But how does this behavior, if at all, translate into policy initiatives? Individual eco-mindedness is terrific but also no substitute for broader policy measures to incentivize changes in habits and behaviors on a societal level. Even if I were to walk to campus everyday, it would not begin to offset the fuel consumption and emissions from the thousands of vehicles that pass me on the street. I might feel better personally, in any number of ways, but the overall issues of traffic congestion, pollution and carbon emissions would remain. Translating this individual eco-initiative into public policy is the real question. Maybe we can start by rewarding positive individual behaviors; but we also have to find some ways to leverage them into new policy initiatives.

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Understanding how plants adapt to water stress


SiphonTubes.jpg If there's one thing we take for granted more than the infinite availability of water, it would be the technical ability of our best scientists should that availability ever come into question.

Well, the infinite availability of water is very much in quesiton and what is the reaction of scientists? Looking to Mother nature for clues to survival in water-limited environments:

[With] a $1.5 million collaborative grant from the National Science Foundation, researchers at the University of Georgia, the University of California at Riverside, the University of Texas and the University of Buffalo are looking to Mother Nature for clues about how plants survive in water-limited environments and what people can do to engineer crops that require less of this precious commodity.

"Agaves, yuccas and their relatives, together with orchids living in the canopies of tropical dry forests, are known for their ability to thrive in water-limited environments," said Jim Leebens-Mack, associate professor of plant biology in UGA's Franklin College of Arts and Sciences and principal investigator for the project. "If we can understand how these plants adapt to water stress at the molecular level, we can learn how to increase water efficiency in economically important plants like biofuel and food crops."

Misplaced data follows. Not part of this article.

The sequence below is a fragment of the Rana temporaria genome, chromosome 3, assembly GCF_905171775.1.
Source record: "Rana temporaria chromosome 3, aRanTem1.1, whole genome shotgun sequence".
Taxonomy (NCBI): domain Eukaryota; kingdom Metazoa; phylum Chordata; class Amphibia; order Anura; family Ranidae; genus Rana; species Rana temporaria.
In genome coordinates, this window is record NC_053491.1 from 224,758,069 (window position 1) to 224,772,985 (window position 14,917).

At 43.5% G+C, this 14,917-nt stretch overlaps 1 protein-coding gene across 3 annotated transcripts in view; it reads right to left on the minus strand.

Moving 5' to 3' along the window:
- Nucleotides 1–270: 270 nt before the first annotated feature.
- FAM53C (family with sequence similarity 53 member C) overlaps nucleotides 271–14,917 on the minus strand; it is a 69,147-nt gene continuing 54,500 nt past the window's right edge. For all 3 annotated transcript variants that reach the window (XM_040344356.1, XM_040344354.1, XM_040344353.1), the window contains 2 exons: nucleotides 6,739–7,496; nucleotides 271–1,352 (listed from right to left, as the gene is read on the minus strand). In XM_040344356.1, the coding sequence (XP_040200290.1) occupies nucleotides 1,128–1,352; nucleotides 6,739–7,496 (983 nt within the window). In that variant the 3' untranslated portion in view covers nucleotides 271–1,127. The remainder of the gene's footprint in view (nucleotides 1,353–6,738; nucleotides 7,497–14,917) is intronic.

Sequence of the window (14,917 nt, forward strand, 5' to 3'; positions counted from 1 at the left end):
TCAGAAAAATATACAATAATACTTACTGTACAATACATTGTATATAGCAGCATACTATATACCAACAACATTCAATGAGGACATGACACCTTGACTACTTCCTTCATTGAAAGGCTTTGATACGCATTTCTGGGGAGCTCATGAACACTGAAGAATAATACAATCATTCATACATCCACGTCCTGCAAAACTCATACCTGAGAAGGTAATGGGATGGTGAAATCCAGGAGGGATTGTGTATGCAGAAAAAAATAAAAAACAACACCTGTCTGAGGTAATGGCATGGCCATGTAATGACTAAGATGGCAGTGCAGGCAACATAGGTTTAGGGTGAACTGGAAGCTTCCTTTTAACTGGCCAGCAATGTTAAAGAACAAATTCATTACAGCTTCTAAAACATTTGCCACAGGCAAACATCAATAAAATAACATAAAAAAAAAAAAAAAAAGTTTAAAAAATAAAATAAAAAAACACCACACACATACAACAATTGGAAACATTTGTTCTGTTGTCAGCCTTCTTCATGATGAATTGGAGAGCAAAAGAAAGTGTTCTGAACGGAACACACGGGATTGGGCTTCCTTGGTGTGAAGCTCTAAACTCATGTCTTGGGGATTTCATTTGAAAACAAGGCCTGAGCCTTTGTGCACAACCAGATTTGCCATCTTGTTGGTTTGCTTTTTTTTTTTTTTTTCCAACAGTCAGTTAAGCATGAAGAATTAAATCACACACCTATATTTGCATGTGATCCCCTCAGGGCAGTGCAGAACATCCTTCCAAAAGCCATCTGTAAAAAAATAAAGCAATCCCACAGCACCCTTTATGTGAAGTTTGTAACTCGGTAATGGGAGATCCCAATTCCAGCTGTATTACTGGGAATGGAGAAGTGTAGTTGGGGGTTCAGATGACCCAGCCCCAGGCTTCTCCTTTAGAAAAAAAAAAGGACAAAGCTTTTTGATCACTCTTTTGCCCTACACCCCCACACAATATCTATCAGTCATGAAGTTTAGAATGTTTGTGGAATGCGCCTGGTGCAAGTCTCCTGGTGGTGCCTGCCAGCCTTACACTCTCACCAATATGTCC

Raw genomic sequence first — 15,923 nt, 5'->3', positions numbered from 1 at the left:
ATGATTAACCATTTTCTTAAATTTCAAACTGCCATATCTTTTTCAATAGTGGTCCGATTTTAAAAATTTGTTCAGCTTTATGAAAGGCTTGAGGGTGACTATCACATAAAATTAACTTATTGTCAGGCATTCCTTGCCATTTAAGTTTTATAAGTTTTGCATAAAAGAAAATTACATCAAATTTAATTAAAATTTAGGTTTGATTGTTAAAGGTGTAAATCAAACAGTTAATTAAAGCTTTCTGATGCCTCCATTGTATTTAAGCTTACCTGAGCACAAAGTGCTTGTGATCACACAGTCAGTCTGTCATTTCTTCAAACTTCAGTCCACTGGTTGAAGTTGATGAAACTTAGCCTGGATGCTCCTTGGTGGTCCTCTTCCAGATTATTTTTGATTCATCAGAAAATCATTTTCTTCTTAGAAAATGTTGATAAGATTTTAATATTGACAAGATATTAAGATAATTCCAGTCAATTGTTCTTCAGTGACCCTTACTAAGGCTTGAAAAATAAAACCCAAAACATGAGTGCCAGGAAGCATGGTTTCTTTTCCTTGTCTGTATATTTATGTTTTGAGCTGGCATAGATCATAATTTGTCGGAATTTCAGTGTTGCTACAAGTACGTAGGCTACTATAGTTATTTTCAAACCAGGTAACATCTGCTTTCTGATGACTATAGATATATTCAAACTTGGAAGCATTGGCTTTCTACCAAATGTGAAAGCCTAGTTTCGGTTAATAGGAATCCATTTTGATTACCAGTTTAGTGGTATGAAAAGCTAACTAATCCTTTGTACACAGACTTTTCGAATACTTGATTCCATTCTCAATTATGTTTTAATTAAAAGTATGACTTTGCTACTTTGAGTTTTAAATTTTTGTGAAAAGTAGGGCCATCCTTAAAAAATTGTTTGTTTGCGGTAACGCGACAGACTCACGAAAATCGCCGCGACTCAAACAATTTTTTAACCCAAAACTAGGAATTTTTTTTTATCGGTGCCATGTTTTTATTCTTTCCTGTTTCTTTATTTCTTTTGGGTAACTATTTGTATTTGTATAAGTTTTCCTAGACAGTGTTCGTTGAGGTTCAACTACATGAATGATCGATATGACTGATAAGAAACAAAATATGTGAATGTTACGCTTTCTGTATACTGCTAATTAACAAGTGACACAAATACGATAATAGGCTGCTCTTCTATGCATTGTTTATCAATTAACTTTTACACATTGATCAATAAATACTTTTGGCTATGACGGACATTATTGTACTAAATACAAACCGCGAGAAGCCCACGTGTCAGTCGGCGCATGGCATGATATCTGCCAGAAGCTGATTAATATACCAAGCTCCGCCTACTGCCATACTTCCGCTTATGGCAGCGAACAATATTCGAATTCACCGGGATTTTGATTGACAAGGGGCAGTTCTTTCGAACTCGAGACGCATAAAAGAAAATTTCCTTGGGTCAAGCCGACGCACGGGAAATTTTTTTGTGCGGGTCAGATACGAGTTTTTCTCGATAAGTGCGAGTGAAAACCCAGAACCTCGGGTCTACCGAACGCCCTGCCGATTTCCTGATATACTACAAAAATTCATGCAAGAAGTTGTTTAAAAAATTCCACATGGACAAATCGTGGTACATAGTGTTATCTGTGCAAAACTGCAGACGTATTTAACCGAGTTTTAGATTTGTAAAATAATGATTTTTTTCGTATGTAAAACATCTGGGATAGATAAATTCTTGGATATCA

During normal photosynthesis, most plants absorb carbon dioxide from the atmosphere through pore-like structures on leaves known as stomata. The CO2 combines with water and sunlight to produce the carbohydrates a plant needs to grow as well as oxygen.

This approach is both humbling and inspired. When scientists realize their limits, recognize and reconcile that fact that humans can refine our sustainability efforts with help from nature - rather than fighting against it - we can empower conservation efforts that truly make a difference - because they will exist in harmony with our environment. I realize that the use of words like 'harmony' can sound/read as too touchy-feely for some. But living in concert with our surroundings and resources will be the key to the best stewardship practices - and hence our own health and happiness.

Congratulations to Leebens-Mack and his colleagues around the country. Let's learn from nature and live better - in every sense.

Image: Surface irrigation system using siphon tubes. USDA Natural Resources Conservation Service, courtesy of Wikimedia Commons.

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Former Franklin Dean Stokes to become Missouri Provost


GS_ProvostForum_.jpg Congratulations to former Franklin dean Garnett Stokes, who will become provost and vice-chancellor for academic affairs at the University of Missouri beginning Feb. 1:

Stokes said she is excited to help MU excel as a flagship land-grant university and improve its standing among other Association of American Universities institutions. She said she was impressed by MU's broad mix of strong programs, including engineering, medicine, agriculture, veterinary medicine and journalism.